The EU Artificial Intelligence Act is a comprehensive piece of legislation enacted by the European Parliament aimed at providing a legal framework for AI technologies within the European Union. Passed on May 11, this Act focuses heavily on generative AI tools, such as ChatGPT, DALL-E, Google Bard, and Stable Diffusion. These AI systems have seen a tremendous surge in popularity in recent times, leading to significant scrutiny and the need for legal guidelines to ensure their responsible and ethical use.

What are the new transparency and disclosure requirements?

The Act mandates that providers of generative AI systems must document and make publicly available a detailed summary of the use of training data protected under copyright law. This measure is designed to ensure that the vast datasets used to train these AI models, which often contain copyrighted content, are handled with transparency and respect for the original copyright holders. However, the Act’s language leaves room for interpretation regarding the exact level of detail required in these summaries, which has led to some uncertainty among stakeholders.

How does the Act affect American AI firms?

The EU Artificial Intelligence Act could potentially impact American AI firms that operate in the European market. The Act’s transparency and disclosure requirements mean these firms need to meticulously document the datasets used to train their AI models. Given the vast scale and diversity of these datasets, this can be a daunting and resource-intensive task. Failing to comply with these requirements could lead to significant fines, posing a risk to these firms’ financial stability and overall operations.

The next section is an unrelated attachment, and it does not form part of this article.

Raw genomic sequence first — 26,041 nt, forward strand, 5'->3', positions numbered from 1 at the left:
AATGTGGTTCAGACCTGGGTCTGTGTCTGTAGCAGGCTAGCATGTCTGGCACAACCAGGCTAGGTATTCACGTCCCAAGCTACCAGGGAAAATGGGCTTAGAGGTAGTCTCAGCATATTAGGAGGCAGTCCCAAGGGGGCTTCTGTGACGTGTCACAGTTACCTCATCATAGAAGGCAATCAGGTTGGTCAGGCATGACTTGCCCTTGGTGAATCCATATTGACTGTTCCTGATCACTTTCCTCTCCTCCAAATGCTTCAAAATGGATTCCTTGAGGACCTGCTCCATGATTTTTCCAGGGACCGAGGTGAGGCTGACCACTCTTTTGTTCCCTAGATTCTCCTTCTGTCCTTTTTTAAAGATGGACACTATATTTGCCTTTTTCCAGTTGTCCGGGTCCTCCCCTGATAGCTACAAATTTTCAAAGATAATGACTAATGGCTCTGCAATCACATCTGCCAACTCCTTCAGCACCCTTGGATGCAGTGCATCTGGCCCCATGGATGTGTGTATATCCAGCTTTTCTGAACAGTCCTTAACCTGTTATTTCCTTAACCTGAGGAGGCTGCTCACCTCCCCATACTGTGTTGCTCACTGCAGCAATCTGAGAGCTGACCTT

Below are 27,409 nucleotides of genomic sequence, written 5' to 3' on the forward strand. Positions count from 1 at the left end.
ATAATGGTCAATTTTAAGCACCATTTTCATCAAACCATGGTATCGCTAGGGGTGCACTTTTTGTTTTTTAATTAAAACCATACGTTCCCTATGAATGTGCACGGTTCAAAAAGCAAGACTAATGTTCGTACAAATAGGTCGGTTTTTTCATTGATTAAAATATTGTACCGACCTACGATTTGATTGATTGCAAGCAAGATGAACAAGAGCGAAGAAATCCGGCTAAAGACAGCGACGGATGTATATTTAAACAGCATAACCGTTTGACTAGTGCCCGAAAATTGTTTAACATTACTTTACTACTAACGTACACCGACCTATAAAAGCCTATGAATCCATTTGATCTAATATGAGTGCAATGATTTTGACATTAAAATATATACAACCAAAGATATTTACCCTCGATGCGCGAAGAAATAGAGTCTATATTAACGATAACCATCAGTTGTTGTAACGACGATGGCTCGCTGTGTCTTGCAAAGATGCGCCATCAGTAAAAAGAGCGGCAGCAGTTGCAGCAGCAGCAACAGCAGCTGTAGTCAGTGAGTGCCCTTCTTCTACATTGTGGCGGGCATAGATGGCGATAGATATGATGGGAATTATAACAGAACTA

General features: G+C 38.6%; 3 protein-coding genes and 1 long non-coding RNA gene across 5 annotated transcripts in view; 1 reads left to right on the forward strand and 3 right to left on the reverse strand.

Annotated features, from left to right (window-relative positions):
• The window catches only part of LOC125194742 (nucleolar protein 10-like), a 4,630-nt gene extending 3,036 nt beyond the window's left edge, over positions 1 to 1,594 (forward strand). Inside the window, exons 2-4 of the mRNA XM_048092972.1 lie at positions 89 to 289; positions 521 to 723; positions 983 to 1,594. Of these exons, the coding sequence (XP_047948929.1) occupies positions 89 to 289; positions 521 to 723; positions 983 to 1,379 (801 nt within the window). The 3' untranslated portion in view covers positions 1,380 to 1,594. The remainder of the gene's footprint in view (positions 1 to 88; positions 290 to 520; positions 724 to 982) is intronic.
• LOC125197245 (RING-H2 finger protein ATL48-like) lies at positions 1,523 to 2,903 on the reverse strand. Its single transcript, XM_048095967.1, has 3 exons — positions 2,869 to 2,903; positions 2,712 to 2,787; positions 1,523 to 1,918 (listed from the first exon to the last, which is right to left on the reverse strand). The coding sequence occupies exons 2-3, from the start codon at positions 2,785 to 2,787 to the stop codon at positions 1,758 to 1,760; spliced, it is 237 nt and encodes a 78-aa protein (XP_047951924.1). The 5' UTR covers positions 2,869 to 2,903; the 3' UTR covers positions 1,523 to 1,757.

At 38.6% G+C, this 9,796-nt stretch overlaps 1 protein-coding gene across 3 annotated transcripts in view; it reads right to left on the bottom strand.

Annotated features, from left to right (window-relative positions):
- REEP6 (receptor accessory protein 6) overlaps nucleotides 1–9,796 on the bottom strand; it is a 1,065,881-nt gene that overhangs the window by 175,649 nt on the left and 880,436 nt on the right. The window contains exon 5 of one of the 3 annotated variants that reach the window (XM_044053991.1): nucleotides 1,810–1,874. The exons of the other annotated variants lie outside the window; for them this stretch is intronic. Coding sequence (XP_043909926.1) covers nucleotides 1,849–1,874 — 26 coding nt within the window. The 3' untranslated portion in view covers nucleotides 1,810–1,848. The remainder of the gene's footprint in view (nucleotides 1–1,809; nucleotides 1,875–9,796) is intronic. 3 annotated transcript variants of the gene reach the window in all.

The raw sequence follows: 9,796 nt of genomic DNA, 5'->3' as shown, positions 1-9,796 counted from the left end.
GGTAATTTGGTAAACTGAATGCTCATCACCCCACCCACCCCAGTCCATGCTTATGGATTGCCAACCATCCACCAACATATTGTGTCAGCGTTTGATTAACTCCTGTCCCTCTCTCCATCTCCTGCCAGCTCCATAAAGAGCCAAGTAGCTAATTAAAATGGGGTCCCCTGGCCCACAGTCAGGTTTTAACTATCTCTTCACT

What are the implications for copyright holders?

The Act aims to protect creators and copyright holders by requiring AI firms to be transparent about the use of copyrighted materials in training their AI models. This could pave the way for fair compensation for creators whose works are used in this context. However, the specifics of how this will be implemented are yet to be clearly defined. The lack of clarity could potentially result in confusion and unnecessary lawsuits if companies are over-inclusive in their summaries or if copyright holders are unsure of whether their works have been used.